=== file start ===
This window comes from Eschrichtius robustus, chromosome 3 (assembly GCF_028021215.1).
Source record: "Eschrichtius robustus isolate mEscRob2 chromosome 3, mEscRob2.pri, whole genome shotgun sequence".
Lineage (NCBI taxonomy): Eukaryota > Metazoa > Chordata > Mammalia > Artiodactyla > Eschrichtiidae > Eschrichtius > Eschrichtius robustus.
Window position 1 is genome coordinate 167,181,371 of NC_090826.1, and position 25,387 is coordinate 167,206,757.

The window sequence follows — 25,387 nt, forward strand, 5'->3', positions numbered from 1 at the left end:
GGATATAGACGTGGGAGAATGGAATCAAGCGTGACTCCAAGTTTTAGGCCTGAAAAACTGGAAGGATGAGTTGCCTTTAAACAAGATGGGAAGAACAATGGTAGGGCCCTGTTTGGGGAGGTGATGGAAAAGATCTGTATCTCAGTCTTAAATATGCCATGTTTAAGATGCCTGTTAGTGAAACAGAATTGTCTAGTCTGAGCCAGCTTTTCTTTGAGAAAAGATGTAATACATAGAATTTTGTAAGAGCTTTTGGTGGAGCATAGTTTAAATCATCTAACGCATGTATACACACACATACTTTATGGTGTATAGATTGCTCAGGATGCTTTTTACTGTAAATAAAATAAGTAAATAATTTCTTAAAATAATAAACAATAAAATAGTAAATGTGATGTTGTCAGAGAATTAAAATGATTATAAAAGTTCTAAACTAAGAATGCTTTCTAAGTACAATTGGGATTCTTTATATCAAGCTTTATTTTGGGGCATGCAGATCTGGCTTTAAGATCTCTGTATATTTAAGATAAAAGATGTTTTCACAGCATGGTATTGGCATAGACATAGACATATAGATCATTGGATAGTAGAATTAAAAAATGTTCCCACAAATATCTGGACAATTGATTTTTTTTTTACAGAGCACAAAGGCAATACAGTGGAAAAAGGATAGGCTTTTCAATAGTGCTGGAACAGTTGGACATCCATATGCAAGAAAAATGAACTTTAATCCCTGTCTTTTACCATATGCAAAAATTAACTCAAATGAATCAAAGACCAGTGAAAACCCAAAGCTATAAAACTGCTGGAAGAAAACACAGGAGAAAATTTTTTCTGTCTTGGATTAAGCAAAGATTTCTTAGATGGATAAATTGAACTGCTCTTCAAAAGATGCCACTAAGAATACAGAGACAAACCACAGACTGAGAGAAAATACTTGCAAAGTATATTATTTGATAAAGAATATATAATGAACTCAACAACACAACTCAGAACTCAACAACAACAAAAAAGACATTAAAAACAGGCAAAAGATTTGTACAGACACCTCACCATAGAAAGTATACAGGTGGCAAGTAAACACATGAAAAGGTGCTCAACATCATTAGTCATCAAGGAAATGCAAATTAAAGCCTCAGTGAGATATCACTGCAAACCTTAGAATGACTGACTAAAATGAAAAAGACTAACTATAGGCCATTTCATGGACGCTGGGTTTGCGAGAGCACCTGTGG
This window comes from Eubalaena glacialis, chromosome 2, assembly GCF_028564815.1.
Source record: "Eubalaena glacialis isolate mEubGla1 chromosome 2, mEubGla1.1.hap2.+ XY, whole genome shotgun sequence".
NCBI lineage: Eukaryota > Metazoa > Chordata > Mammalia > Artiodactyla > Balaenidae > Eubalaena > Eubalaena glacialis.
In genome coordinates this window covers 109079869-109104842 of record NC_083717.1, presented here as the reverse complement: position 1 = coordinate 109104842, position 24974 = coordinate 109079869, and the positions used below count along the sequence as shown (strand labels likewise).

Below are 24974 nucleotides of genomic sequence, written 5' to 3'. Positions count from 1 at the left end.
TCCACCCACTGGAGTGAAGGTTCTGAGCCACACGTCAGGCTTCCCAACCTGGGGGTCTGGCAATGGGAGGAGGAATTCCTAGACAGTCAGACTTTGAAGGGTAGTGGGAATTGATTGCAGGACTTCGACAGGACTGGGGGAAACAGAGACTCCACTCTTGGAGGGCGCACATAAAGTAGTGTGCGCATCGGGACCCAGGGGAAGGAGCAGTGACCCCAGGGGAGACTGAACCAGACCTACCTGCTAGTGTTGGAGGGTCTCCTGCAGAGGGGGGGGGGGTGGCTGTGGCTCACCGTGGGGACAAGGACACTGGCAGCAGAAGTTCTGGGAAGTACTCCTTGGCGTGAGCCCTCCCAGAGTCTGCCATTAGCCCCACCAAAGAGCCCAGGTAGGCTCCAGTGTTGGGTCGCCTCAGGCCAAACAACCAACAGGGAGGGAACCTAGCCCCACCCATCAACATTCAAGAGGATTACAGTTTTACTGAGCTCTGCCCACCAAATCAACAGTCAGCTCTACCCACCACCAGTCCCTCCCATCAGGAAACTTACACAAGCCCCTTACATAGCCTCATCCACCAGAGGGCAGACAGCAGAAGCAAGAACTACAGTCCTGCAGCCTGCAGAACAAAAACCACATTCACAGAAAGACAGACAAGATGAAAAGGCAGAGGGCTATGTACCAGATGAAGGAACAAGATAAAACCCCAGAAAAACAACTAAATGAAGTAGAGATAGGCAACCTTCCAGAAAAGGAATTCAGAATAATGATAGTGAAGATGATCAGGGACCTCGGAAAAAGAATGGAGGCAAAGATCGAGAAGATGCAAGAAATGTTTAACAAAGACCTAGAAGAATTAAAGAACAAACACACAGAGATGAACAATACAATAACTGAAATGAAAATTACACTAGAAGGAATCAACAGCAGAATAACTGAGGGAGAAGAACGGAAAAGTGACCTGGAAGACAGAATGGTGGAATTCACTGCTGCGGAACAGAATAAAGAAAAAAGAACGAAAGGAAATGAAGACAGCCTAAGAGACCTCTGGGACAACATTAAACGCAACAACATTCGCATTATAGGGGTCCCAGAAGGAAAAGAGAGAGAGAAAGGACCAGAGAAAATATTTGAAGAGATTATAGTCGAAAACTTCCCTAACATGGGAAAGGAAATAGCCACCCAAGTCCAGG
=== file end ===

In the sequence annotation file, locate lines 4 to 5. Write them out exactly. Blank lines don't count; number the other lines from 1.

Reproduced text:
Window position 1 is genome coordinate 167,181,371 of NC_090826.1, and position 25,387 is coordinate 167,206,757.

The window sequence follows — 25,387 nt, forward strand, 5'->3', positions numbered from 1 at the left end: